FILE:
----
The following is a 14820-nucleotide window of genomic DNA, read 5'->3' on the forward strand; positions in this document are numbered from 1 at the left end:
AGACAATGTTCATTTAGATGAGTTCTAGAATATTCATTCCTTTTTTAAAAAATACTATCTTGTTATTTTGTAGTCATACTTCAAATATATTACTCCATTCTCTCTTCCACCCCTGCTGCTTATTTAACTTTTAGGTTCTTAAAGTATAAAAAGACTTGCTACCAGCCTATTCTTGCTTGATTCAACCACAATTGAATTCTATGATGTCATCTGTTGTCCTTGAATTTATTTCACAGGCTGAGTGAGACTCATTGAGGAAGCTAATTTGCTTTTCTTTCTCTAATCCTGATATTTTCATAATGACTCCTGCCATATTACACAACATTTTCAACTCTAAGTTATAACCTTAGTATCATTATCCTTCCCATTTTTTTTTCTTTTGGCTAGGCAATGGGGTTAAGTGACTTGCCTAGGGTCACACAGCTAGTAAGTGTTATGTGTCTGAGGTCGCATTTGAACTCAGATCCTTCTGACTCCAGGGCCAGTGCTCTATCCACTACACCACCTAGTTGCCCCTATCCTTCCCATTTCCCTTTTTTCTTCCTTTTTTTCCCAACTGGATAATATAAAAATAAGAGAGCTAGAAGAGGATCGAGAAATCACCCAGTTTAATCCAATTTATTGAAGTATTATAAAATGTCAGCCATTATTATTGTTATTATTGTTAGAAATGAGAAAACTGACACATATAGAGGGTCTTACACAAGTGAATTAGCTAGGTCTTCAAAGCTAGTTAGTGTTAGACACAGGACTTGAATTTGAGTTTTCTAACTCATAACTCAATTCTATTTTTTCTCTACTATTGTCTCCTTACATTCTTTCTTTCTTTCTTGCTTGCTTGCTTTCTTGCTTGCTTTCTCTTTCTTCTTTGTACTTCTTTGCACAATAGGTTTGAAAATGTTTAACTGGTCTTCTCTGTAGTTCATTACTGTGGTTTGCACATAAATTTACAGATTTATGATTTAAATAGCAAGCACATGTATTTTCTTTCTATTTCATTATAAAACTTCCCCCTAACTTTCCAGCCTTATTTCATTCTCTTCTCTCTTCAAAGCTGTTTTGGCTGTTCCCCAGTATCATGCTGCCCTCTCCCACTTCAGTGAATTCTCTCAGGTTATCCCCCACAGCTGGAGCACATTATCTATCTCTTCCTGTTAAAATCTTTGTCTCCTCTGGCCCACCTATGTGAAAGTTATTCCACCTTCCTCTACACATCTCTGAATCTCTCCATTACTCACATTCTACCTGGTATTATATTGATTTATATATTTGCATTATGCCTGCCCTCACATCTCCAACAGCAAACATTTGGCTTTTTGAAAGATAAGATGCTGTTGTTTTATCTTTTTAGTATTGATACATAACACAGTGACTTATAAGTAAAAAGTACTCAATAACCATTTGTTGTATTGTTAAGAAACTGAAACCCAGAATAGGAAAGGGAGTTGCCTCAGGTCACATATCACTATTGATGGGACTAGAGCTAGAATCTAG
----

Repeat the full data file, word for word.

The following is a 14820-nucleotide window of genomic DNA, read 5'->3' on the forward strand; positions in this document are numbered from 1 at the left end:
AGACAATGTTCATTTAGATGAGTTCTAGAATATTCATTCCTTTTTTAAAAAATACTATCTTGTTATTTTGTAGTCATACTTCAAATATATTACTCCATTCTCTCTTCCACCCCTGCTGCTTATTTAACTTTTAGGTTCTTAAAGTATAAAAAGACTTGCTACCAGCCTATTCTTGCTTGATTCAACCACAATTGAATTCTATGATGTCATCTGTTGTCCTTGAATTTATTTCACAGGCTGAGTGAGACTCATTGAGGAAGCTAATTTGCTTTTCTTTCTCTAATCCTGATATTTTCATAATGACTCCTGCCATATTACACAACATTTTCAACTCTAAGTTATAACCTTAGTATCATTATCCTTCCCATTTTTTTTTCTTTTGGCTAGGCAATGGGGTTAAGTGACTTGCCTAGGGTCACACAGCTAGTAAGTGTTATGTGTCTGAGGTCGCATTTGAACTCAGATCCTTCTGACTCCAGGGCCAGTGCTCTATCCACTACACCACCTAGTTGCCCCTATCCTTCCCATTTCCCTTTTTTCTTCCTTTTTTTCCCAACTGGATAATATAAAAATAAGAGAGCTAGAAGAGGATCGAGAAATCACCCAGTTTAATCCAATTTATTGAAGTATTATAAAATGTCAGCCATTATTATTGTTATTATTGTTAGAAATGAGAAAACTGACACATATAGAGGGTCTTACACAAGTGAATTAGCTAGGTCTTCAAAGCTAGTTAGTGTTAGACACAGGACTTGAATTTGAGTTTTCTAACTCATAACTCAATTCTATTTTTTCTCTACTATTGTCTCCTTACATTCTTTCTTTCTTTCTTGCTTGCTTGCTTTCTTGCTTGCTTTCTCTTTCTTCTTTGTACTTCTTTGCACAATAGGTTTGAAAATGTTTAACTGGTCTTCTCTGTAGTTCATTACTGTGGTTTGCACATAAATTTACAGATTTATGATTTAAATAGCAAGCACATGTATTTTCTTTCTATTTCATTATAAAACTTCCCCCTAACTTTCCAGCCTTATTTCATTCTCTTCTCTCTTCAAAGCTGTTTTGGCTGTTCCCCAGTATCATGCTGCCCTCTCCCACTTCAGTGAATTCTCTCAGGTTATCCCCCACAGCTGGAGCACATTATCTATCTCTTCCTGTTAAAATCTTTGTCTCCTCTGGCCCACCTATGTGAAAGTTATTCCACCTTCCTCTACACATCTCTGAATCTCTCCATTACTCACATTCTACCTGGTATTATATTGATTTATATATTTGCATTATGCCTGCCCTCACATCTCCAACAGCAAACATTTGGCTTTTTGAAAGATAAGATGCTGTTGTTTTATCTTTTTAGTATTGATACATAACACAGTGACTTATAAGTAAAAAGTACTCAATAACCATTTGTTGTATTGTTAAGAAACTGAAACCCAGAATAGGAAAGGGAGTTGCCTCAGGTCACATATCACTATTGATGGGACTAGAGCTAGAATCTAG